The parcel had arrived the next day, containing a small urn and a letter. It was the first time Meera set eyes upon Noran’s handwriting in more than a decade.



Maybe Anurag does love her, in some abstract way that makes sense to his mind. Maybe it was love that had impelled him to try to teach her Boolean algebra in the days of their courtship. He reads and admires her novels. He tries to describe to her all his work, even though she understands little of it. It was solely because of Anurag’s insistence that Meera has gained her place as interpreter on this starcraft, the first Earth mission to be sent towards Sylphia in more than a decade since the Exodus.

Still, when the first dispatch from Ulsoirus—the seat of the Sylphian Interstellar Coucil—flashed on her screen, Meera did not find it in her heart to inform her husband.

The crew of the starcraft only learn of the Sylphians’ opinion when a missile comes hurtling towards them, half a light year from descent. The deep red planet of their destination, its bright side striated with sand dunes, looms large on the viewscreen in the control room. The starcraft rattles like a tin can from the missile impact.

She can no longer hide. Everyone in the control room sees the warning message that arrives immediately on Meera’s screen:


Their captain walks up to Meera’s desk, where Anurag stands befuddled, staring at the words. Others too look up from their work around the control room, stunned by the turn of events, waiting for direction.

“That is it, then,” sighs the captain. She watches as his face grows sombre, defeated. “It turns out just as many of us had feared. Even after so many years, the SIC is just as strictly right-wing Noranite as they were at the time of the Exodus. I’m afraid there’s nothing for us but to go back.”

Zir name on the lips of the man makes Meera shudder. The locket presses against her chest, cold talisman of a life’s devotion. Noran had known ze would never make it to Sylphia zirself, never live to see the Exodus for which ze had spent zir life campaigning. Despite all the admirers who hung on to zir day and night, why had ze burdened Meera with the hardest task ze had left to complete?

“The single-passenger shuttles we have,” she woodenly mentions, recalling the lessons about the starcraft’s anatomy that Anurag had tried to give her. “I believe they can penetrate the Sylphian surveillance systems and land on the planet without being intercepted, given certain precautions.”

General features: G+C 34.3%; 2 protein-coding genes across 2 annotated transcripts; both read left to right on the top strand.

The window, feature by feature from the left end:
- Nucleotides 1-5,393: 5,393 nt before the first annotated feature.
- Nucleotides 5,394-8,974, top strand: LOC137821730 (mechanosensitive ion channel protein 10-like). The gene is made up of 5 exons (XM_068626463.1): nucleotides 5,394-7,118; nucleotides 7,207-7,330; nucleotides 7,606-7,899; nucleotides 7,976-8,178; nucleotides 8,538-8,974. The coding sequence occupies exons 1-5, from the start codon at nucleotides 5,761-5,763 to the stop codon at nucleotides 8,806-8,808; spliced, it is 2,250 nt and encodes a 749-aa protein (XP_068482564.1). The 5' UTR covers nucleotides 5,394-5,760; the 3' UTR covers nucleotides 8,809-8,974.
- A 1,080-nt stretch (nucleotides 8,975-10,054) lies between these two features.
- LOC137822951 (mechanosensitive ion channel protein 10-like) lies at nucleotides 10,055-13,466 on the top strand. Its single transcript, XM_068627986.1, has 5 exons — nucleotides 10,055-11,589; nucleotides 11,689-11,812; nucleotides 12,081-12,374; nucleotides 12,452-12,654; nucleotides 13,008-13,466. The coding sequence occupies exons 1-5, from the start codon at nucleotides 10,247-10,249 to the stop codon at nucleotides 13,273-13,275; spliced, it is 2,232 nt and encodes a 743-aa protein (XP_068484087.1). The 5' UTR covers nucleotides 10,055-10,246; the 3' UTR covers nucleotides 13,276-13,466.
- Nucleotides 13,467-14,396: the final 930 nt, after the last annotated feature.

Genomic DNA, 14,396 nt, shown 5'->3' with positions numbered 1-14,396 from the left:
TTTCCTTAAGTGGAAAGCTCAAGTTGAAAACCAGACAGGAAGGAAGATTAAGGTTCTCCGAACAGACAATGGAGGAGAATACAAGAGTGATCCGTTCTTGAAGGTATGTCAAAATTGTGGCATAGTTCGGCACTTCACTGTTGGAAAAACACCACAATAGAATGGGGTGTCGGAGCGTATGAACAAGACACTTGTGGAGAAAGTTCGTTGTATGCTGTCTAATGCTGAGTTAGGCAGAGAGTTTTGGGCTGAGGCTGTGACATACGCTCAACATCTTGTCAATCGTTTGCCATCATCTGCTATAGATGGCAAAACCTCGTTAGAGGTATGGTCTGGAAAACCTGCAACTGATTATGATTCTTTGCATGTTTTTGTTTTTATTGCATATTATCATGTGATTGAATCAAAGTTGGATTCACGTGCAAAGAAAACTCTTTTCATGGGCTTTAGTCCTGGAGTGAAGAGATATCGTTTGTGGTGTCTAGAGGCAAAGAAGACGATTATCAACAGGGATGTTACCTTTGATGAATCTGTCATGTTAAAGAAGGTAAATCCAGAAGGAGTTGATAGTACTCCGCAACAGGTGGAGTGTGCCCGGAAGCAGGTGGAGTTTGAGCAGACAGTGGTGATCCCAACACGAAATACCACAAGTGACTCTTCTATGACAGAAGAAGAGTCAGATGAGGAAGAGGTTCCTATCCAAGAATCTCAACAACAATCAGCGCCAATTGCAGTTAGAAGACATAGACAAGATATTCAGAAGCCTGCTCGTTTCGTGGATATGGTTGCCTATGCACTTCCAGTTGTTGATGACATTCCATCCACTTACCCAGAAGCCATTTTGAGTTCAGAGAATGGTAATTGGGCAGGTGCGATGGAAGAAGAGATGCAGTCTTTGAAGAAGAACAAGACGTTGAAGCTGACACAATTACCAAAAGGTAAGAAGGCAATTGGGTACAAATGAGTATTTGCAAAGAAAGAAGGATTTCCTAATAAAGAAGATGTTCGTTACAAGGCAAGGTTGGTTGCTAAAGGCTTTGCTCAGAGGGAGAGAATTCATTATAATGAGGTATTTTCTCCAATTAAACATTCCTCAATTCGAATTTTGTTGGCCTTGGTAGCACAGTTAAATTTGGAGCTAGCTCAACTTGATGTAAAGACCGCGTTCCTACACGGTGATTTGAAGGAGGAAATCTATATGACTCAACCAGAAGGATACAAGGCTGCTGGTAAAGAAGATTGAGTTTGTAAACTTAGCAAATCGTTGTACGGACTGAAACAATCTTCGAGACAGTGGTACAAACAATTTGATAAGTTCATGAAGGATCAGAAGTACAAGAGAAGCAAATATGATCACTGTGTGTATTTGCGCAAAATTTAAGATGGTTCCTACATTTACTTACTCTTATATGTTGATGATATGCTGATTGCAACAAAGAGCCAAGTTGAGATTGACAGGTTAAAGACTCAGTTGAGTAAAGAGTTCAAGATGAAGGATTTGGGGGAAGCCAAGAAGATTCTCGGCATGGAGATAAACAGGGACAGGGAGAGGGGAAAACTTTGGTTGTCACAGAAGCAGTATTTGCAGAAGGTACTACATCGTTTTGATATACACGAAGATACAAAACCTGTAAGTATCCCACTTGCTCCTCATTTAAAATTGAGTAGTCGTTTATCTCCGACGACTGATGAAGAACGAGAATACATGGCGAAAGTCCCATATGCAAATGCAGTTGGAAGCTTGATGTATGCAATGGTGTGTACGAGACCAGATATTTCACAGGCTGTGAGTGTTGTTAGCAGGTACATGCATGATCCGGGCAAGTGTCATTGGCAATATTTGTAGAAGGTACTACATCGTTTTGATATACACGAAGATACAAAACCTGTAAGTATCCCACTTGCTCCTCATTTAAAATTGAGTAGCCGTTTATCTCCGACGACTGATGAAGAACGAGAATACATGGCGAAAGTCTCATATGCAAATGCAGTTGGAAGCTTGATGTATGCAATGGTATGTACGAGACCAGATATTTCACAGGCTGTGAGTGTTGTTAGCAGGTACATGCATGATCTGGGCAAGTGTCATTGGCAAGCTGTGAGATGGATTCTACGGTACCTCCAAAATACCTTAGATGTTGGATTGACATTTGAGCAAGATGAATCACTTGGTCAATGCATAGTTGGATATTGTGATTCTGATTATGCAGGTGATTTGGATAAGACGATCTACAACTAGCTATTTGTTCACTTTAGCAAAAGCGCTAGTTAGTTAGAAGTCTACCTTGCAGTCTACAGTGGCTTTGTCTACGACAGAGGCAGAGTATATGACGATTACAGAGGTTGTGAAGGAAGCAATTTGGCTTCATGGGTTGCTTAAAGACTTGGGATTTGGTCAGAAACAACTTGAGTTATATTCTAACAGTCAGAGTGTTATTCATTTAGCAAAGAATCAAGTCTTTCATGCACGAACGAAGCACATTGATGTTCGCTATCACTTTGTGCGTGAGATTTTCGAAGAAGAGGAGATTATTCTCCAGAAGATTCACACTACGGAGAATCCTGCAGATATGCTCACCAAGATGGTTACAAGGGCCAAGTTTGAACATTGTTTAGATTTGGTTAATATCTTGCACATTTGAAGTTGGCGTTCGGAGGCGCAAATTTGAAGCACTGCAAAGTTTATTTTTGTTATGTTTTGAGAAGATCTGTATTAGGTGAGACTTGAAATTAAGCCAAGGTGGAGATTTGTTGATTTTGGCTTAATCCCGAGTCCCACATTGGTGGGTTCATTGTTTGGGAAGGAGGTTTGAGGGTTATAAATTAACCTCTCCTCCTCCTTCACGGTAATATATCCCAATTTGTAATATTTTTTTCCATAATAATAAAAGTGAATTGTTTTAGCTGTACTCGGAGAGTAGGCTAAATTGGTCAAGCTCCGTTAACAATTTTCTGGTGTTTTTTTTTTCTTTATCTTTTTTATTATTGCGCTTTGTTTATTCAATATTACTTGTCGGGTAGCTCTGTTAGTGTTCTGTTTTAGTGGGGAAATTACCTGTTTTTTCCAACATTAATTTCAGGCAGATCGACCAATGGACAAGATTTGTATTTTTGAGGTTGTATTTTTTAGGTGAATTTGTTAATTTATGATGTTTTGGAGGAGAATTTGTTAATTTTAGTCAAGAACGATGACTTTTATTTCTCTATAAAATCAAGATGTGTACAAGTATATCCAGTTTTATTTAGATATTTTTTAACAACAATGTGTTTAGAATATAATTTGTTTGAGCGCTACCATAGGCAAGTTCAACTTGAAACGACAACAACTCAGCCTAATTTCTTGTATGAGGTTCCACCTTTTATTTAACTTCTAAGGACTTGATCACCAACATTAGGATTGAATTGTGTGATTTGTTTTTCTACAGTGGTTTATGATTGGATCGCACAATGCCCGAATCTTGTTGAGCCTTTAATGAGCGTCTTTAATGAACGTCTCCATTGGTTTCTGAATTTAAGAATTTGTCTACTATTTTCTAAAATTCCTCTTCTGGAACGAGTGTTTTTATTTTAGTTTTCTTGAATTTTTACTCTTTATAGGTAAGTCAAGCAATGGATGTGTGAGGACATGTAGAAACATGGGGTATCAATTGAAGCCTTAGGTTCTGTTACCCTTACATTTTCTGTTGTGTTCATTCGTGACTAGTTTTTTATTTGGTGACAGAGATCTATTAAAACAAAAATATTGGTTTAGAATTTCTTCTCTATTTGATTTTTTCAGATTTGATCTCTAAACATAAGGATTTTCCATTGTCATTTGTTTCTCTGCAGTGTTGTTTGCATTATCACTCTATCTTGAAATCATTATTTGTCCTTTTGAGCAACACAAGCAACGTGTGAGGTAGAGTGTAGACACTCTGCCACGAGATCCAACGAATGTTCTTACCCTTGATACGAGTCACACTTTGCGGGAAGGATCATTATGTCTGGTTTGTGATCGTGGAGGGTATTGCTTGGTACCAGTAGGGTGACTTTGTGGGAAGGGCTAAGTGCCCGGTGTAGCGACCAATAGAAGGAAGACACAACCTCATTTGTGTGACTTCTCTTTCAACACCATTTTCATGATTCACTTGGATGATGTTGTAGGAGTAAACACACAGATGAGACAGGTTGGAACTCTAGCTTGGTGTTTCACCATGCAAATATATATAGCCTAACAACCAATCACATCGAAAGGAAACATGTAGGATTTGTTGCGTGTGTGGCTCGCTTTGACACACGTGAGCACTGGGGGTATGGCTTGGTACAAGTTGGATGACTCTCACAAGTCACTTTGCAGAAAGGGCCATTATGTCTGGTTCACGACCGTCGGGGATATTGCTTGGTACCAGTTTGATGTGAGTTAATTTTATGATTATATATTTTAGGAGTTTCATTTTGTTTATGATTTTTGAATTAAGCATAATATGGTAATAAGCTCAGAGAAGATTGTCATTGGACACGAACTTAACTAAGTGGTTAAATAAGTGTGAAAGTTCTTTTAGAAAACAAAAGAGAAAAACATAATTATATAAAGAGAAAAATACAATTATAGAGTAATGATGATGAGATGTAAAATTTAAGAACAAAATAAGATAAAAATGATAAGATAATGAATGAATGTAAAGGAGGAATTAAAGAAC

“And then what, Mrs Kaul? We cannot possibly land up as guerilla peace emissaries on Sylphia.” The captain gives her a rueful smile. “We won’t last a day. Besides, that will destroy any premise we have for future peace negotiations with the Sylphians. No, we must leave. Let the leaders on Earth decide the next move.”

He turns to the crew. “I want everyone in the Conference Room right now, to announce the development and draft an emergency message to Earth. Inform the engineers, catering and medical staff.”

“Give me a minute to gather my thoughts,” Meera says, turning to her screen, raising a finger to her eyes to check for any indiscreet moisture. “I will be there right away.”

Anurag leans over her chair. “Are you sure you feel all right? I know how much you dreamed of this visit. How much it meant for you to finally walk on this planet whose language you have served like your own, to go into the Sylphian libraries and study their books in the original, to finally meet the Sylphian readers who once loved your books as much as the Humans. I understand how much it hurts to have come this far and learnt we will never reach there in our lives.”

Anurag . . . scholarly, austere Anurag. Anurag, who understands nothing. Meera presses his hand to her shoulder, holds it for a second before she gently pries it away.

“Just a minute to myself. Please.”



She goes to work as soon as everyone has vacated of the control room. Anurag has led her through the motions several times. Launching the single-passenger shuttle requires only the giving of a command. That is not the hard part. A shuttle can never exit the mother craft quietly—it will raise an alarm and be brought back even before it can pick up top speed.

She recalls the vault door on the wall, behind which Anurag has shown her the automatic self-destruct button for the entire starcraft. It is coded to activate at the touch of any member of the ship’s crew, though the identity of activator will be conducted to the monitors on Earth. A turncoat, if there is ever one, will never be able to return to Earth unnoticed.

Meera does not want to return to Earth.

No one on Earth would understand why it was important—more important than all the lives on the starship, more important than painstaking, eventually futile peace negotiations—that Noran’s ashes be scattered to the winds of Sylphia.

She unlocks the vault and sets the self-destruction mechanism to commence after five minutes. Time enough to steer the shuttle beyond the impact range of the explosion. Another lesson, she thinks with a pinprick of pain, that she learnt at the hands of Anurag.

There are no words of farewell to be conveyed to him. No epitaph. No one against whom she bears a grudge any longer. As she steps out of the control room, she can feel every pore of her body bursting with the light of the years. If there is heaven anywhere in the wide stretches of politics and friction and interstellar dust, Meera is finally on her way.

Monidipa Mondal (writing fiction as Mimi Mondal) is a writer from Calcutta, who currently lives in Philadelphia. In the past she has been a Poetry with Prakriti prizewinner; a Commonwealth Scholar at the University of Stirling, Scotland; an Octavia E. Butler Memorial Scholar at the Clarion West Writing Workshop, Seattle; and is currently a writing fellow at Rutgers University, New Jersey. Her debut short story collection Other People will be published in 2016 by Juggernaut Books.